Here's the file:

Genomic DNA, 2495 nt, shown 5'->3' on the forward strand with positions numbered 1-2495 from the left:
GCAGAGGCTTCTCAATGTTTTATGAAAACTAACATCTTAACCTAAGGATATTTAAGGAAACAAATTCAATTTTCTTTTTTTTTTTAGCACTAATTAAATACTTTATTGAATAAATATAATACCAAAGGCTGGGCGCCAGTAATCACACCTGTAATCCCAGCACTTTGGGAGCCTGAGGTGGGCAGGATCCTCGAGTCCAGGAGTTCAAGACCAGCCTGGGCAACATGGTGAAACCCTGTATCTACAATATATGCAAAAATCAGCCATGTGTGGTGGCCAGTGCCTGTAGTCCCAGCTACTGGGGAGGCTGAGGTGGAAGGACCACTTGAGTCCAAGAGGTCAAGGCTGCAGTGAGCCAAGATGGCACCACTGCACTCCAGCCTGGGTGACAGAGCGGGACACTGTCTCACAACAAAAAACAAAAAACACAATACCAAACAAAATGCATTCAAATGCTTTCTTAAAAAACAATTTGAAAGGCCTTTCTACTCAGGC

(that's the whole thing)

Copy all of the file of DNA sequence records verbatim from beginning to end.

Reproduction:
Genomic DNA, 2495 nt, shown 5'->3' on the forward strand with positions numbered 1-2495 from the left:
GCAGAGGCTTCTCAATGTTTTATGAAAACTAACATCTTAACCTAAGGATATTTAAGGAAACAAATTCAATTTTCTTTTTTTTTTTAGCACTAATTAAATACTTTATTGAATAAATATAATACCAAAGGCTGGGCGCCAGTAATCACACCTGTAATCCCAGCACTTTGGGAGCCTGAGGTGGGCAGGATCCTCGAGTCCAGGAGTTCAAGACCAGCCTGGGCAACATGGTGAAACCCTGTATCTACAATATATGCAAAAATCAGCCATGTGTGGTGGCCAGTGCCTGTAGTCCCAGCTACTGGGGAGGCTGAGGTGGAAGGACCACTTGAGTCCAAGAGGTCAAGGCTGCAGTGAGCCAAGATGGCACCACTGCACTCCAGCCTGGGTGACAGAGCGGGACACTGTCTCACAACAAAAAACAAAAAACACAATACCAAACAAAATGCATTCAAATGCTTTCTTAAAAAACAATTTGAAAGGCCTTTCTACTCAGGC